According to NASA, in the few moments when the moon completely obscures the sun’s bright face – during the brief and spectacular period known as totality – you can view a total solar eclipse briefly without proper eye protection. But only in these few moements. (You’ll know it’s safe to view without eye protection when you can no longer see any part of the Sun through eclipse glasses or a solar viewer.) As soon as you see even a little bit of the bright Sun reappear after totality, immediately put your eclipse glasses back on or use a handheld solar viewer to look at the Sun. If you have any doubts, keep your eclipse glasses on to ensure you protect your eyes.

Visit NASA’s eye safety webpage to discover how to make indirect viewing devices if you do not have eclipse glasses.

Start thinking now about eye safety to determine the best viewing option for yourself and your loved ones.

Solar Eclipse Glasses:

  • Make sure that your eclipse safety glasses or viewers are certified as meeting international standards for safe solar viewing. The current standard for safe solar viewing is ISO 12312-2; your eclipse safety glasses or viewers should have this designation printed on them.
  • Take care to purchase your glasses or viewers directly from a recognized manufacturer of certified safe eclipse glasses or a reputable seller that purchased from a recognized manufacturer. AAS Reputable Vendors ◄
  • Solar eclipse glasses should be used when watching an annular or partial solar eclipse as well as during total solar eclipses (except during the very brief time the sun is in total eclipse, and even then, use caution).

Additional eclipse eye safety tips are as follows:

  • Always inspect your solar filter before use; if scratched or damaged, discard it. Read and follow any instructions printed on or packaged with the filter.
  • Always supervise children using solar filters.
  • Stand still and cover your eyes with your eclipse glasses or solar viewer before looking up at the bright sun. After looking at the sun, turn away and remove your filter — do not remove it while looking at the sun.
  • Do not look at the uneclipsed or partially eclipsed sun through an unfiltered camera, telescope, binoculars, or other optical device.
  • Similarly, do not look at the sun through a camera, a telescope, binoculars, or any other optical device while using your eclipse glasses or hand-held solar viewer — the concentrated solar rays will damage the filter and enter your eye(s), causing serious injury.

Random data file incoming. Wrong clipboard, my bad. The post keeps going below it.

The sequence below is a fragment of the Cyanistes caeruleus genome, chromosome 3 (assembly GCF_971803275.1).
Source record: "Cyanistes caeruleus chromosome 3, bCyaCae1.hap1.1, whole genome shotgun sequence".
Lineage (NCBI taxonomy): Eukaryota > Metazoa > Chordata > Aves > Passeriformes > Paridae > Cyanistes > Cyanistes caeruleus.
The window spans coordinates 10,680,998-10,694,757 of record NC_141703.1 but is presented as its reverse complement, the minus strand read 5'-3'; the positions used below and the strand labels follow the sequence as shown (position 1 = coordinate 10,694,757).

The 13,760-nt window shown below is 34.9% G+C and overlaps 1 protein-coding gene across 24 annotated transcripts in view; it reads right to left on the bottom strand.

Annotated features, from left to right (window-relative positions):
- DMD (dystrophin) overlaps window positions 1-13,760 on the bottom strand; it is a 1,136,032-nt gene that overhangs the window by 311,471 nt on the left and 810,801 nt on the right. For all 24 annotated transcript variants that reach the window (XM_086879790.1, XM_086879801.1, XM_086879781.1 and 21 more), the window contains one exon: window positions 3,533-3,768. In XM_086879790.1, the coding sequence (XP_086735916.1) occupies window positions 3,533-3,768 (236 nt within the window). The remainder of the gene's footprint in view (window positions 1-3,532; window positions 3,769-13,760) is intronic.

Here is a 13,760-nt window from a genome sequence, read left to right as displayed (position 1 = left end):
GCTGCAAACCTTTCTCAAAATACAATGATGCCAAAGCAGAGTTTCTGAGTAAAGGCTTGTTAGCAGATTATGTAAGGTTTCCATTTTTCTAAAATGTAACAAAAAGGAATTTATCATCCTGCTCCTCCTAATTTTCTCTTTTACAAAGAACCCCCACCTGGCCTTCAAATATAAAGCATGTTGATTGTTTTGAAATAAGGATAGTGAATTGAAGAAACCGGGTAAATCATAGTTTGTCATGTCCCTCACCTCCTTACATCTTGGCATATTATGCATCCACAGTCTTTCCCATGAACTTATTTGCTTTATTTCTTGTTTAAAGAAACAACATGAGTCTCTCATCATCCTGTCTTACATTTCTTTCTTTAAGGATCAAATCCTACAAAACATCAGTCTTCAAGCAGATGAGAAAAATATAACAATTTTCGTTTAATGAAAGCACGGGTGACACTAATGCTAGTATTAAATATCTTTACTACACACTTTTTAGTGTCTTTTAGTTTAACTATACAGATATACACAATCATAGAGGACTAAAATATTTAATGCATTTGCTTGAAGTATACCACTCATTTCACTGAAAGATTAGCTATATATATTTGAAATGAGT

• Seek expert advice before using a solar filter with a camera, a telescope, binoculars, or any other optical device. Note that solar filters must be attached to the front of any telescope, binoculars, camera lens, or other optics.
  • If you normally wear eyeglasses, keep them on. Put your eclipse glasses on over them, or hold your handheld viewer in front of them.

Eclipse viewing instructions in other languages: CLICK HERE

Plan Ahead

With a potential large influx of people on Monday, April 8 and the weekend leading up to eclips, we are asking residents to prepare ahead. Since we’re Ohioans, we can prepare for this like we would a winter storm. In the few days leading up to the event, fill up your gas tank and gather the supplies, medicines, and items you might need so you don’t have to leave the house for the duration of the event.

Here are a few tips and ideas to plan for in the week prior to the eclipse on Apr. 08, 2024:

  • Make sure you have the medicine, medical supplies, food, baby food/diapers you need.
  • Make sure your gas tank is full ahead of the big day. With the extra people visiting the county, traveling could take longer using more fuel and there could be an increased demand for gas.
  • Have basic first aid or cold relief supplies available.
  • Think about what you may have scheduled already for Monday, Apr. 08. The time of totality is expected to be around 3pm with heaviest traffic likely around 3:30-5 pm. Can you work from home or plan to leave work early that day? Consider rescheduling doctor appointments or other obligations that could be moved to another day.